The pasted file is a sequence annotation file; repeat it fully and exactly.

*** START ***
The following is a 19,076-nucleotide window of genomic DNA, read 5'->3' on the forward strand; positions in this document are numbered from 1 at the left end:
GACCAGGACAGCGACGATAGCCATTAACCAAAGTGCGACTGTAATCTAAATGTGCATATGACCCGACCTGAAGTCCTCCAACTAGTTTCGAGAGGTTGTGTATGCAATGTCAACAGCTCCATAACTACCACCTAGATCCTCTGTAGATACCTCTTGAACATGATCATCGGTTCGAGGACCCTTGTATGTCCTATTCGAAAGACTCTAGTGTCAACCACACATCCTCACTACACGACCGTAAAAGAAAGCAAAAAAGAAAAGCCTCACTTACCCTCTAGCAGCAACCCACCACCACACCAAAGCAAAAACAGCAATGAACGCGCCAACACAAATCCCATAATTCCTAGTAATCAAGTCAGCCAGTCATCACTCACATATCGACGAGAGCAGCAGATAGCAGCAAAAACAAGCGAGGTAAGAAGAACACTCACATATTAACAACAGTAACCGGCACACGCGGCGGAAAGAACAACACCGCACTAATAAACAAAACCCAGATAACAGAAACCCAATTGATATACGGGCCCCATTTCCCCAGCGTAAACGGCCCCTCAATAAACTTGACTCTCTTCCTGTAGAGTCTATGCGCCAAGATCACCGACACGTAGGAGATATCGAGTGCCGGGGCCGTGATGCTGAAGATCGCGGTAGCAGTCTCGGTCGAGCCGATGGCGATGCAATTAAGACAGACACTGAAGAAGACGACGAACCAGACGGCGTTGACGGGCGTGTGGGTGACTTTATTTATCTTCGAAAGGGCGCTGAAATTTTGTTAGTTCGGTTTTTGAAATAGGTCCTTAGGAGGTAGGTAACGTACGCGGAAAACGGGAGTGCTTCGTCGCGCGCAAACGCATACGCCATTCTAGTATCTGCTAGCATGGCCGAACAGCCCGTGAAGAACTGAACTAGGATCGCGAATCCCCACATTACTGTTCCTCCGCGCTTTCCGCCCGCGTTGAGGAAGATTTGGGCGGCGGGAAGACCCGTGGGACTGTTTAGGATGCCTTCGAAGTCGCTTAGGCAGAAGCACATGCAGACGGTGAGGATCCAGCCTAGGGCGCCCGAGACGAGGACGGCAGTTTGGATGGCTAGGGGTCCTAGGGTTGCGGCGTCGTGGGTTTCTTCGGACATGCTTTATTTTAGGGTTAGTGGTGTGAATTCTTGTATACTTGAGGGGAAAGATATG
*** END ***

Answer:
The following is a 19,076-nucleotide window of genomic DNA, read 5'->3' on the forward strand; positions in this document are numbered from 1 at the left end:
GACCAGGACAGCGACGATAGCCATTAACCAAAGTGCGACTGTAATCTAAATGTGCATATGACCCGACCTGAAGTCCTCCAACTAGTTTCGAGAGGTTGTGTATGCAATGTCAACAGCTCCATAACTACCACCTAGATCCTCTGTAGATACCTCTTGAACATGATCATCGGTTCGAGGACCCTTGTATGTCCTATTCGAAAGACTCTAGTGTCAACCACACATCCTCACTACACGACCGTAAAAGAAAGCAAAAAAGAAAAGCCTCACTTACCCTCTAGCAGCAACCCACCACCACACCAAAGCAAAAACAGCAATGAACGCGCCAACACAAATCCCATAATTCCTAGTAATCAAGTCAGCCAGTCATCACTCACATATCGACGAGAGCAGCAGATAGCAGCAAAAACAAGCGAGGTAAGAAGAACACTCACATATTAACAACAGTAACCGGCACACGCGGCGGAAAGAACAACACCGCACTAATAAACAAAACCCAGATAACAGAAACCCAATTGATATACGGGCCCCATTTCCCCAGCGTAAACGGCCCCTCAATAAACTTGACTCTCTTCCTGTAGAGTCTATGCGCCAAGATCACCGACACGTAGGAGATATCGAGTGCCGGGGCCGTGATGCTGAAGATCGCGGTAGCAGTCTCGGTCGAGCCGATGGCGATGCAATTAAGACAGACACTGAAGAAGACGACGAACCAGACGGCGTTGACGGGCGTGTGGGTGACTTTATTTATCTTCGAAAGGGCGCTGAAATTTTGTTAGTTCGGTTTTTGAAATAGGTCCTTAGGAGGTAGGTAACGTACGCGGAAAACGGGAGTGCTTCGTCGCGCGCAAACGCATACGCCATTCTAGTATCTGCTAGCATGGCCGAACAGCCCGTGAAGAACTGAACTAGGATCGCGAATCCCCACATTACTGTTCCTCCGCGCTTTCCGCCCGCGTTGAGGAAGATTTGGGCGGCGGGAAGACCCGTGGGACTGTTTAGGATGCCTTCGAAGTCGCTTAGGCAGAAGCACATGCAGACGGTGAGGATCCAGCCTAGGGCGCCCGAGACGAGGACGGCAGTTTGGATGGCTAGGGGTCCTAGGGTTGCGGCGTCGTGGGTTTCTTCGGACATGCTTTATTTTAGGGTTAGTGGTGTGAATTCTTGTATACTTGAGGGGAAAGATATG